Information for overseas allied health professionals

In the UK, the allied health professions are made up of 14 different professions. If you are one of these professions, and are looking to work in the NHS, you're in the right place. 

You'll get all the information you need on getting your professional registration as well as tips on applying for jobs and interviews. You'll also find out more about visas and immigration and where to find additional support. 

Professional registration

Getting your professional registration with the relevant regulator is your first step to working in the NHS. The Health and Care Professions Council (HCPC) are the regulator for 13 of the 14 AHPs in the UK, with osteopaths being regulated by the General Osteopathic Council (GOsC). Details about the registration process are on the HCPC website and GOsC website. They will verify your qualifications and your English language level. When this process is completed you will be on the HCPC register and be given a unique registration number.

NHS jobs aimed at overseas AHPs may have the option for applying without registration with the agreement to start the registration process. Be sure to check the job information carefully and ask the recruiter if you are unsure. Jobs open to UK and overseas AHPs often require registration for you apply.

HCPC registration must be renewed every two years, with a declaration confirming you remain eligible to be on the register – continuing to meet the standards of proficiency for your profession. At each renewal a random selection of registrants for the each profession will be asked to submit their continuing professional development profile.

Communicating in English

The ability to communicate effectively in English is included as a requirement in the standards set by the HCPC and GOsC to become registered to practise as a health professional in the UK. Applicants can be asked to provide information about their ability to use English and all applicants applying through the international registration process will be asked to do this unless:

  • English is your first language
  • you are an EEA national

If you are an EEA national and a speech and language therapist, you will need to provide proof of your English language proficiency, unless English is your first language.

Where an applicant is required to demonstrate that they meet the language requirements of the HCPC, evidence of the completion of a recognised English language proficiency test such as the International English Language Testing System (IELTS) must be included with the application. Applicants can take either the 'Academic' test or the 'General' test. See the HCPC website for a list of the English language proficiency tests it can accept and the required scores.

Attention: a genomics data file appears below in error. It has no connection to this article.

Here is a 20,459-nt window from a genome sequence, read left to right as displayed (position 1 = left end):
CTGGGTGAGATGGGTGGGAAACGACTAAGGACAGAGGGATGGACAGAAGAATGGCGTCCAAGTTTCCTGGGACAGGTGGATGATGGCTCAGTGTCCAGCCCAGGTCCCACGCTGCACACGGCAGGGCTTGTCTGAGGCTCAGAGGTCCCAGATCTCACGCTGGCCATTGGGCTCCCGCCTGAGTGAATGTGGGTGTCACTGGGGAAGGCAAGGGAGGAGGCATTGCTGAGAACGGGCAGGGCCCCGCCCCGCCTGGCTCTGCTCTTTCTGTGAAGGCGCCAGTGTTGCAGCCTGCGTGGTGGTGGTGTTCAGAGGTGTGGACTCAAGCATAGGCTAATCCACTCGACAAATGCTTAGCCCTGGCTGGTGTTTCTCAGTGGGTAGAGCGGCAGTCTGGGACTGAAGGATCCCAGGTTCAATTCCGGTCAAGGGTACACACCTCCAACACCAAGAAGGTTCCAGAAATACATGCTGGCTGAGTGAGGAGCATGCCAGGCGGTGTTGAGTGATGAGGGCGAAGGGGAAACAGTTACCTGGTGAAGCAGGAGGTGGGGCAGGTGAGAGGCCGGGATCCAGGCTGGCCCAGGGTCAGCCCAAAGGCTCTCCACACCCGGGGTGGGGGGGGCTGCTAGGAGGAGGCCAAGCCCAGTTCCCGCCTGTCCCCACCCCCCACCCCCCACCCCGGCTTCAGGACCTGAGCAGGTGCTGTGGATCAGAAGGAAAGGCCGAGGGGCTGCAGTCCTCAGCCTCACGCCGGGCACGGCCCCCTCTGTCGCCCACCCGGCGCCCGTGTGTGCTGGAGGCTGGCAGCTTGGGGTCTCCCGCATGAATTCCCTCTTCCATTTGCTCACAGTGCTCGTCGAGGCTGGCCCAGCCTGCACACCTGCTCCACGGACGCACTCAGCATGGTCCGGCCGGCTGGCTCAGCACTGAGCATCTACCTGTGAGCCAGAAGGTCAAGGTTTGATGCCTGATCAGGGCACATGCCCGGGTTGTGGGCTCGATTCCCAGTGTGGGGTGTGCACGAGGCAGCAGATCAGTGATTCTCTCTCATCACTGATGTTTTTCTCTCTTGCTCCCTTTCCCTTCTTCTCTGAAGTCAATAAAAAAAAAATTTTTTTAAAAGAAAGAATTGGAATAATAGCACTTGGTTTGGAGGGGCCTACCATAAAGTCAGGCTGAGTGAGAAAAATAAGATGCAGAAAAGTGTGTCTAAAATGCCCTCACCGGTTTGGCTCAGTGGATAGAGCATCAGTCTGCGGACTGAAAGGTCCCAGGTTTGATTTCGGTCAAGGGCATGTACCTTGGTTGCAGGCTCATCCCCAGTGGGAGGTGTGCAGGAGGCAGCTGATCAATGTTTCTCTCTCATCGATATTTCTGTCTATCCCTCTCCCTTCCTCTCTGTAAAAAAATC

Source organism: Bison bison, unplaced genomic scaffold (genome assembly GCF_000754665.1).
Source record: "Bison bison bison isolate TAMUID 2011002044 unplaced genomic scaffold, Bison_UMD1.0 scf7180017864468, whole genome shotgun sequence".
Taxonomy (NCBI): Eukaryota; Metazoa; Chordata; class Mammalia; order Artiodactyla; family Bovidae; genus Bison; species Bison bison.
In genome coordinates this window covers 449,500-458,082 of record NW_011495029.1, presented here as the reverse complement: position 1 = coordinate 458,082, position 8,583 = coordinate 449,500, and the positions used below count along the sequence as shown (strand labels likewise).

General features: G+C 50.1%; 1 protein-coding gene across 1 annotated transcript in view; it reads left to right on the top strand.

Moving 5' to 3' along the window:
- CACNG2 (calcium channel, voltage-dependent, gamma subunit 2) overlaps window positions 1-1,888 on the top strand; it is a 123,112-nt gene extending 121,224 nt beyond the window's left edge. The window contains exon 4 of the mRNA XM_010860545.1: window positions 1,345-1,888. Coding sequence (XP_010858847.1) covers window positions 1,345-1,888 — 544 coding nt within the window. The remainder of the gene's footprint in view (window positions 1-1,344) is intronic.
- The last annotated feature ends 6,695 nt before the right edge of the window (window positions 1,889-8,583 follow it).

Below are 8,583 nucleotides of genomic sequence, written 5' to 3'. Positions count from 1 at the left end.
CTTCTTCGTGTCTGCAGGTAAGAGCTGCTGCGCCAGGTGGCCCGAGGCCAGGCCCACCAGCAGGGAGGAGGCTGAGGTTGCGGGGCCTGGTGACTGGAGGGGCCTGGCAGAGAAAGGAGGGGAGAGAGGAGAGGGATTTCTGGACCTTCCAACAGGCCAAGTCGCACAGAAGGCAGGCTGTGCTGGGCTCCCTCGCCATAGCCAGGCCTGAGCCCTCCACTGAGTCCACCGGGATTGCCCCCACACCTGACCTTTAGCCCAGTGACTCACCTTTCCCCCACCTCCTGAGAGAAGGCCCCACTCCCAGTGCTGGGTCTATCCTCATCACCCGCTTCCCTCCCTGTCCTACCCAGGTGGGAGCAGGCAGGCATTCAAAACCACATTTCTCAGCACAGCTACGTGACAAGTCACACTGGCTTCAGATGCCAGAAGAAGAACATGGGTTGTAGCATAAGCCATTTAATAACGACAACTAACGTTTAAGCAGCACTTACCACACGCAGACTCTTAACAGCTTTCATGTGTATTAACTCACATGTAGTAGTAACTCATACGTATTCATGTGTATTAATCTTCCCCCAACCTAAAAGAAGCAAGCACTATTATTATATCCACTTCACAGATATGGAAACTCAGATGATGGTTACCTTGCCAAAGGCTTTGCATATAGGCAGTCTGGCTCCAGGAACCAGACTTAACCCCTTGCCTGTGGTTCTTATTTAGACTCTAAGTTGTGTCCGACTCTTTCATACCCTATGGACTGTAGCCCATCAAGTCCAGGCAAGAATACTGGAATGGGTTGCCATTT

Applicants from both the EEA and non-EEA countries who are applying to register as speech and language therapists are required to meet a higher standard in English language proficiency than other professions as communication in English is a core professional skill.

Applicants whose experience and/or training were gained outside the UK must complete the HCPC's international registration form

Osteopaths who have trained outside of the UK should contact the GOsC for more information about requirements needed. 

EEA nationals

EEA nationals will need to complete the registration process. EEA applicants whose experience and/or training were gained outside the UK must complete the HCPC's international registration form

Osteopaths who have trained outside of the UK should contact the GOsC for more information about requirements needed. 

Temporary registration for visiting European professionals

Only individuals who are established elsewhere in the European Economic Area (EEA) or Switzerland can apply for temporary registration with the HCPC. Temporary registration applies to those applicants who wish to provide professional services in the UK on a temporary and occasional basis. Applicants must complete a temporary registration declaration form and must meet the HCPC standards of conduct, performance and ethics.

There are similar arrangements for osteopaths who must meet the requirements of the GOsC.

Code of practice for ethical recruitment

Many NHS organisations contract with agencies to help with overseas recruitment campaigns, in line with the Department of Health and Social Care code of practice.

The code is clear that active recruitment from developing countries is unethical. See NHS Employers' website for more detail. The code of practice also includes key principles such as not requiring candidates to pay a fee up front. If you are asked to pay a fee up front for promises of NHS accommodation or work, please report the request to Action Fraud.

If you are thinking about coming to work in the UK, it is a good idea to read the guidance from the Government which includes information on:

  • avoiding scams
  • working rights and standards
  • what to consider when deciding whether to take a health or care job in the UK
  • where to go for further guidance, support or help in the UK

Finding a job

Your next step is finding a job. Get some top tips on finding your first NHS job and where to find live vacancies.

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